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Can Medtronic Win the Artificial Pancreas Race?

The company says it is close to submitting its application to FDA for the world's first hybrid, closed-loop artificial pancreas. 

Nancy Crotti

Medtronic is poised to submit its application for what could be the world's first hybrid, closed-loop artificial pancreas to FDA later this year.

The company is on track to submit a PMA for for the MiniMed 670G with the Enlite 3 continuous glucose monitoring sensors to FDA before the end of 2016, Medtronic CEO Omar Ishrak told analysts during a Q4 2016 earnings call transcribed by Seeking Alpha.

Don't miss MD&M East, June 14-16, 2016, in New York City.

Sales by the company's diabetes group grew 10% during the quarter ended April 29, driven largely by sales of the MiniMed 640G insulin pump outside the United States. Insulin pump sales overall increased by more than 30% outside the United States, Ishrak said.

"When we do get a next-generation platform here in the United States, we can expect some great results," predicted diabetes group president Hooman Hakami. "The traction we are seeing in Europe and the feedback that we are seeing on our new pump platform is great."

The division's sales and service teams, strong relationships with payers, and a growing type 2 diabetes business should help boost sales, Hakami added.

Still, Ishrak predicted stiffer competition in the diabetes and pain stimulation markets "for the next several quarters" and announced a reconfiguration of the company's restorative therapies group "to provide a stronger focus in the diseases and conditions that we serve."

Restorative Therapies Group To Be Divided

Restorative therapies generated only a 1% increase in revenue for the quarter, to $1.875 billion. That result was dragged down by a 5% drop in neuromodulation sales to $494 million, an April 2015 FDA consent decree over manufacturing problems with the Synchromed II implantable infusion pump, the sale of its intrathecal baclofen drug, and competition in pain stimulation and deep-brain stimulation businesses, the company said in a statement.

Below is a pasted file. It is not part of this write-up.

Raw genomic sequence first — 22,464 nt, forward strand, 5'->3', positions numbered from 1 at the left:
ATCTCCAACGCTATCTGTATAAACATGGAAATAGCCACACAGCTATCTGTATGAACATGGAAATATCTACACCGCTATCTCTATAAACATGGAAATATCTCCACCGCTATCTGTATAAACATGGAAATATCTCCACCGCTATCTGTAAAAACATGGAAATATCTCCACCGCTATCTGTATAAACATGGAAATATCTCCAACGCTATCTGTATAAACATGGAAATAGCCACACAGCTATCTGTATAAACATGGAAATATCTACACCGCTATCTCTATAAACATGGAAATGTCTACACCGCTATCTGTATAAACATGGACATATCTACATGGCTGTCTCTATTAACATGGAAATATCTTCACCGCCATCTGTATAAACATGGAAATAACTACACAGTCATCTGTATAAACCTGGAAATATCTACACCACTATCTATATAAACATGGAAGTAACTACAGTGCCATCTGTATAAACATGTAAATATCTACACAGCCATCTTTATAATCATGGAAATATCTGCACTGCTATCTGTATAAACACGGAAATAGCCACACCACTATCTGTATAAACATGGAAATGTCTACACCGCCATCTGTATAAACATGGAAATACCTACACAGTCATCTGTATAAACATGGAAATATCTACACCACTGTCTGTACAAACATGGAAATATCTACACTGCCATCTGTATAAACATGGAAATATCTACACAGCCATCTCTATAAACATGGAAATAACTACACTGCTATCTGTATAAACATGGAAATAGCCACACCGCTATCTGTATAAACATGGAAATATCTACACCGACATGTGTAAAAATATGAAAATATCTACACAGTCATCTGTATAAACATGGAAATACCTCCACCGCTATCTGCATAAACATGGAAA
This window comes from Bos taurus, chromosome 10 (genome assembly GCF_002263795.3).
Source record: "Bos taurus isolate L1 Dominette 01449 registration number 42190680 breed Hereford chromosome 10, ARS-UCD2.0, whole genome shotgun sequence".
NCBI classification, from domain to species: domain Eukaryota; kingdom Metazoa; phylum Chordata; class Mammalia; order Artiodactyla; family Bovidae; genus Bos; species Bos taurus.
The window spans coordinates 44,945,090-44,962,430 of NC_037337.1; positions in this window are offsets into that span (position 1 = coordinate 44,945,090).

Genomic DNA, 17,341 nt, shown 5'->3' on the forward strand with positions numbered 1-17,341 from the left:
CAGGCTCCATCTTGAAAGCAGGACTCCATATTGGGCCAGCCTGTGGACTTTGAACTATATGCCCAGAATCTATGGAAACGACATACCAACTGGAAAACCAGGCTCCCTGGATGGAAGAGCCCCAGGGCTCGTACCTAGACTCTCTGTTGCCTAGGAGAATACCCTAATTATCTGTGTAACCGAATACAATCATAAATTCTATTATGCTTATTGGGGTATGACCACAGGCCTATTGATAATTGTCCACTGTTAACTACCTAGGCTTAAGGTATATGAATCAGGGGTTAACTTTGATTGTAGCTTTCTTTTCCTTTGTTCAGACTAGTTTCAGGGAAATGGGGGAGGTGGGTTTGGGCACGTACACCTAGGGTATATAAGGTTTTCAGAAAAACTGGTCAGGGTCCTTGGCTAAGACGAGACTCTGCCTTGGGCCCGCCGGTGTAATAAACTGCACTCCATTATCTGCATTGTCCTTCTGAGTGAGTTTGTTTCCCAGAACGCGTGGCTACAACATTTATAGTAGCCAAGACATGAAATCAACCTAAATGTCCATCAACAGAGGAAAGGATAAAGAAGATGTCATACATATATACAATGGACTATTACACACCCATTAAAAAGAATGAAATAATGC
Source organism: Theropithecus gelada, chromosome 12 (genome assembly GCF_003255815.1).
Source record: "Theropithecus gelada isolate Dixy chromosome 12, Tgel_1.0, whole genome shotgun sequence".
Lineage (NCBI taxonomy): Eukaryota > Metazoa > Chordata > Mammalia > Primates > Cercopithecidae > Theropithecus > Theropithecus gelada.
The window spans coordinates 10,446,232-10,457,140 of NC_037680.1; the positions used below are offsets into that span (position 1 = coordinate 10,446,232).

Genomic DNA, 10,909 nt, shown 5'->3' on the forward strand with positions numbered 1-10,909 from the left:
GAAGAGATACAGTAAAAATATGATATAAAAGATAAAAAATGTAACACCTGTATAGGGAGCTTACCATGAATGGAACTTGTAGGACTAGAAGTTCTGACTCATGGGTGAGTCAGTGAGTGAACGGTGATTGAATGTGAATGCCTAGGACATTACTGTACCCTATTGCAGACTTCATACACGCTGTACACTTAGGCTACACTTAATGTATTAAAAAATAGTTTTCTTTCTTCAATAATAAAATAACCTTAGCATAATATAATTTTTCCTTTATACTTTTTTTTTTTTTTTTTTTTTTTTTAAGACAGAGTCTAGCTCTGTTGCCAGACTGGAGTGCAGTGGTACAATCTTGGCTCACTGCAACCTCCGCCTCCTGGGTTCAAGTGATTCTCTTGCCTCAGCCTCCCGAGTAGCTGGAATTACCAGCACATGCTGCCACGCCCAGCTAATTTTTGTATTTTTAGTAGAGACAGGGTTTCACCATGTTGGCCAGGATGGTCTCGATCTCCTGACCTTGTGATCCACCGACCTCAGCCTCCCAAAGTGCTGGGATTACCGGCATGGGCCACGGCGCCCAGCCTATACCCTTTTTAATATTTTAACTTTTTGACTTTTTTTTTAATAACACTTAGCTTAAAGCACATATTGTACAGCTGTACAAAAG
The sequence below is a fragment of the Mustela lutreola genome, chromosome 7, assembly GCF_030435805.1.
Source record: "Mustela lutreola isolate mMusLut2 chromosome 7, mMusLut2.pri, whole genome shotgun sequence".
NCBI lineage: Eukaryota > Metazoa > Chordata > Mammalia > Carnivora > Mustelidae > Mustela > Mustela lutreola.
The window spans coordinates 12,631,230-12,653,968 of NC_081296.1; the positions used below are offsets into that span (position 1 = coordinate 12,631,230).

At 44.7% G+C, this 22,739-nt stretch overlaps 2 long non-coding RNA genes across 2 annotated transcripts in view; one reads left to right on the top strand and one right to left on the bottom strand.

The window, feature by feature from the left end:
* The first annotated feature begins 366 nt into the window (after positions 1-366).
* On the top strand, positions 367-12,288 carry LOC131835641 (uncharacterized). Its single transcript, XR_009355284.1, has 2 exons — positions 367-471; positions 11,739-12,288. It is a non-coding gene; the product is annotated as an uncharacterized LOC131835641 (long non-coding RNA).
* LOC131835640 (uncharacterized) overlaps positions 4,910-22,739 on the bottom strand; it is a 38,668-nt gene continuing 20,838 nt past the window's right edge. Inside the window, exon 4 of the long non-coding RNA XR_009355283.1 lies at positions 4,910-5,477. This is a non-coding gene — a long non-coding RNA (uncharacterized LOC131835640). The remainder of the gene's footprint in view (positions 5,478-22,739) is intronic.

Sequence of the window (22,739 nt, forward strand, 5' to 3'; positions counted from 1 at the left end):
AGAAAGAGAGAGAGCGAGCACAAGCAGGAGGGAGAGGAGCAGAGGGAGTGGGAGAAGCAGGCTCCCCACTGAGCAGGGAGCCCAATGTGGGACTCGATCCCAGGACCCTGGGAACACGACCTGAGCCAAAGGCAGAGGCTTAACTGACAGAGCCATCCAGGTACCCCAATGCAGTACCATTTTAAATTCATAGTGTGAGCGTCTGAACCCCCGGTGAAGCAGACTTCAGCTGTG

Medtronic will divide its restorative therapies business four divisions: spine; brain therapies, including neurovascular and neurosurgery devices, and pain relief products such as drug delivery, spinal cord stimulation and interventional spine products; and pelvic health; and ear, nose and throat products, Ishrak said.

The company will begin running the restorative therapy group using a general manager, a strategy that Ishrak said  "has proven very successful in driving a steady cadence with meaningful innovation in our cardiac and vascular group."

The restorative therapies group realignment will enable the group to "use its breadth to deliver solutions to hospital administrators and payers while maintaining focus on specialist physicians."


Just last week, Medtronic announced an agreement with digital communications company Qualcomm to jointly develop continuous glucose monitoring systems that would detect and transmit patients' blood glucose levels in nearly real time. The company has struck up similar deals with Samsung and IBM in recent months.

In another move to boost its spine business, Medtronic last month entered into a pair of agreements with Israeli spine robotics company Mazor Robotics. In one agreement, the companies will have a copromotion and a joint, exclusive development and distribution agreement. In the second, Medtronic will take an equity stake in the company.

Geoff Martha, president of the restorative therapies business, called the Mazor deal "one-way of (a) multi-pronged strategy around what we call surgical synergies and we feel as we move out into the future, this surgical synergies will be in spine our calling card."

Overall, Medtronic posted posted quarterly adjusted diluted earnings per share (EPS) of $1.27 on $7.6 billion in sales, up from of $1.16 per share on sales of $7.3 billion for the same quarter last year.

For the full fiscal year, the company reported per-share earnings ofof $4.37 on revenues of $28.83 billion, compared with total 2015 results of $4.28 per share and sales of $20.26 billion.

Nancy Crotti is a freelance contributor to Qmed


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